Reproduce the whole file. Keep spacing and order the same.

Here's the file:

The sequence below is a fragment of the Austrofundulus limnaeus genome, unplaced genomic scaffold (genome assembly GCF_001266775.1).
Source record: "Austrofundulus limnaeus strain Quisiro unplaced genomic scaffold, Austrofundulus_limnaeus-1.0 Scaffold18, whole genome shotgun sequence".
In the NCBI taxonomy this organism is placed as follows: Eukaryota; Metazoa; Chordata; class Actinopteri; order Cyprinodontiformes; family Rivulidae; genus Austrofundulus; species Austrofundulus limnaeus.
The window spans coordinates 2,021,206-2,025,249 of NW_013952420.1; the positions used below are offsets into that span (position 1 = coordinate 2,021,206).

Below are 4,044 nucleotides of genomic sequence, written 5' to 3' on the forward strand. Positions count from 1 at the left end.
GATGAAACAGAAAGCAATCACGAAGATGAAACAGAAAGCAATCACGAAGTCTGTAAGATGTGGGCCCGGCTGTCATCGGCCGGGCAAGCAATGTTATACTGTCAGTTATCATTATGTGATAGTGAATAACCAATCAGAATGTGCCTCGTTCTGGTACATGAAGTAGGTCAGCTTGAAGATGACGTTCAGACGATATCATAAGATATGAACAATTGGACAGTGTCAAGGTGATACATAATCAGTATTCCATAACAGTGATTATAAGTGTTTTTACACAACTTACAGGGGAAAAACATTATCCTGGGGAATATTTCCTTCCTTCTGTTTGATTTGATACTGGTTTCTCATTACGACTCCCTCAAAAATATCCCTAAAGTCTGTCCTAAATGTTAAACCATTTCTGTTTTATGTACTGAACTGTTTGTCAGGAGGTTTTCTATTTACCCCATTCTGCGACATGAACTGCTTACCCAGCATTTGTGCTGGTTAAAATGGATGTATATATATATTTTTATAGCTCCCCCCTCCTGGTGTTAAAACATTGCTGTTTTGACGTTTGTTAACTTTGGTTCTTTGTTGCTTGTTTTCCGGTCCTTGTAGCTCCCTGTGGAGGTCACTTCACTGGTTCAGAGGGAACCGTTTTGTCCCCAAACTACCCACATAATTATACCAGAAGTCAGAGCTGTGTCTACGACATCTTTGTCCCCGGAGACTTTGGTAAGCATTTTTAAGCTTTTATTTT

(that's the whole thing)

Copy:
The sequence below is a fragment of the Austrofundulus limnaeus genome, unplaced genomic scaffold (genome assembly GCF_001266775.1).
Source record: "Austrofundulus limnaeus strain Quisiro unplaced genomic scaffold, Austrofundulus_limnaeus-1.0 Scaffold18, whole genome shotgun sequence".
In the NCBI taxonomy this organism is placed as follows: Eukaryota; Metazoa; Chordata; class Actinopteri; order Cyprinodontiformes; family Rivulidae; genus Austrofundulus; species Austrofundulus limnaeus.
The window spans coordinates 2,021,206-2,025,249 of NW_013952420.1; the positions used below are offsets into that span (position 1 = coordinate 2,021,206).

Below are 4,044 nucleotides of genomic sequence, written 5' to 3' on the forward strand. Positions count from 1 at the left end.
GATGAAACAGAAAGCAATCACGAAGATGAAACAGAAAGCAATCACGAAGTCTGTAAGATGTGGGCCCGGCTGTCATCGGCCGGGCAAGCAATGTTATACTGTCAGTTATCATTATGTGATAGTGAATAACCAATCAGAATGTGCCTCGTTCTGGTACATGAAGTAGGTCAGCTTGAAGATGACGTTCAGACGATATCATAAGATATGAACAATTGGACAGTGTCAAGGTGATACATAATCAGTATTCCATAACAGTGATTATAAGTGTTTTTACACAACTTACAGGGGAAAAACATTATCCTGGGGAATATTTCCTTCCTTCTGTTTGATTTGATACTGGTTTCTCATTACGACTCCCTCAAAAATATCCCTAAAGTCTGTCCTAAATGTTAAACCATTTCTGTTTTATGTACTGAACTGTTTGTCAGGAGGTTTTCTATTTACCCCATTCTGCGACATGAACTGCTTACCCAGCATTTGTGCTGGTTAAAATGGATGTATATATATATTTTTATAGCTCCCCCCTCCTGGTGTTAAAACATTGCTGTTTTGACGTTTGTTAACTTTGGTTCTTTGTTGCTTGTTTTCCGGTCCTTGTAGCTCCCTGTGGAGGTCACTTCACTGGTTCAGAGGGAACCGTTTTGTCCCCAAACTACCCACATAATTATACCAGAAGTCAGAGCTGTGTCTACGACATCTTTGTCCCCGGAGACTTTGGTAAGCATTTTTAAGCTTTTATTTT